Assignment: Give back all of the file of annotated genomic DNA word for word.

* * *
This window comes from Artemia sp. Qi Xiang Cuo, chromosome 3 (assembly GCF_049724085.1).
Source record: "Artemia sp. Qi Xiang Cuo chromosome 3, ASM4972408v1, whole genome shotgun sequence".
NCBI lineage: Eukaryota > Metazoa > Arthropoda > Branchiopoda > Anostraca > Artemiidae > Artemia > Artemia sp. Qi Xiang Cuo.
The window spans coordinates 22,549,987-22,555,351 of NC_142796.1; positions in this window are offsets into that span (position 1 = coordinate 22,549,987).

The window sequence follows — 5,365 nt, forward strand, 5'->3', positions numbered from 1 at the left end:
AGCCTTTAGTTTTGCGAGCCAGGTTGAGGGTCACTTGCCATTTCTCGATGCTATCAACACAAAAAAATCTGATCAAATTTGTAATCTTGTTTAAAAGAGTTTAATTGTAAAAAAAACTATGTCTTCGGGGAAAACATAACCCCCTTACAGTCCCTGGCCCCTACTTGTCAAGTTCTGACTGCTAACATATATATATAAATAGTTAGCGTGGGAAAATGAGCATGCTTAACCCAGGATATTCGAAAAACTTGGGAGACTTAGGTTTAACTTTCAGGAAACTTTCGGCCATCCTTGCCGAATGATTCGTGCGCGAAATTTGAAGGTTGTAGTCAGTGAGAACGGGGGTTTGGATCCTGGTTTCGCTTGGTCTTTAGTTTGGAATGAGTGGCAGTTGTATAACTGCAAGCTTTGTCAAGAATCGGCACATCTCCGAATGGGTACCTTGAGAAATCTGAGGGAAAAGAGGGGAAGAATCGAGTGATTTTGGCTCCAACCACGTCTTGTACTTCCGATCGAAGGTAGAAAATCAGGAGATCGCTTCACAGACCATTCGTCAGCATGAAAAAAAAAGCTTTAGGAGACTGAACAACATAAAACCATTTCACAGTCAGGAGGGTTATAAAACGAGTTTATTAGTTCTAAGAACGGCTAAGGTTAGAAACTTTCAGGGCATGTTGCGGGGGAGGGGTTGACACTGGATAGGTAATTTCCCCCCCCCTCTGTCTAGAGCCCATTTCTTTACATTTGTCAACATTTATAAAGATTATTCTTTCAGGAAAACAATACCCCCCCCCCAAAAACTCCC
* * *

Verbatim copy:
This window comes from Artemia sp. Qi Xiang Cuo, chromosome 3 (assembly GCF_049724085.1).
Source record: "Artemia sp. Qi Xiang Cuo chromosome 3, ASM4972408v1, whole genome shotgun sequence".
NCBI lineage: Eukaryota > Metazoa > Arthropoda > Branchiopoda > Anostraca > Artemiidae > Artemia > Artemia sp. Qi Xiang Cuo.
The window spans coordinates 22,549,987-22,555,351 of NC_142796.1; positions in this window are offsets into that span (position 1 = coordinate 22,549,987).

The window sequence follows — 5,365 nt, forward strand, 5'->3', positions numbered from 1 at the left end:
AGCCTTTAGTTTTGCGAGCCAGGTTGAGGGTCACTTGCCATTTCTCGATGCTATCAACACAAAAAAATCTGATCAAATTTGTAATCTTGTTTAAAAGAGTTTAATTGTAAAAAAAACTATGTCTTCGGGGAAAACATAACCCCCTTACAGTCCCTGGCCCCTACTTGTCAAGTTCTGACTGCTAACATATATATATAAATAGTTAGCGTGGGAAAATGAGCATGCTTAACCCAGGATATTCGAAAAACTTGGGAGACTTAGGTTTAACTTTCAGGAAACTTTCGGCCATCCTTGCCGAATGATTCGTGCGCGAAATTTGAAGGTTGTAGTCAGTGAGAACGGGGGTTTGGATCCTGGTTTCGCTTGGTCTTTAGTTTGGAATGAGTGGCAGTTGTATAACTGCAAGCTTTGTCAAGAATCGGCACATCTCCGAATGGGTACCTTGAGAAATCTGAGGGAAAAGAGGGGAAGAATCGAGTGATTTTGGCTCCAACCACGTCTTGTACTTCCGATCGAAGGTAGAAAATCAGGAGATCGCTTCACAGACCATTCGTCAGCATGAAAAAAAAAGCTTTAGGAGACTGAACAACATAAAACCATTTCACAGTCAGGAGGGTTATAAAACGAGTTTATTAGTTCTAAGAACGGCTAAGGTTAGAAACTTTCAGGGCATGTTGCGGGGGAGGGGTTGACACTGGATAGGTAATTTCCCCCCCCCTCTGTCTAGAGCCCATTTCTTTACATTTGTCAACATTTATAAAGATTATTCTTTCAGGAAAACAATACCCCCCCCCCAAAAACTCCC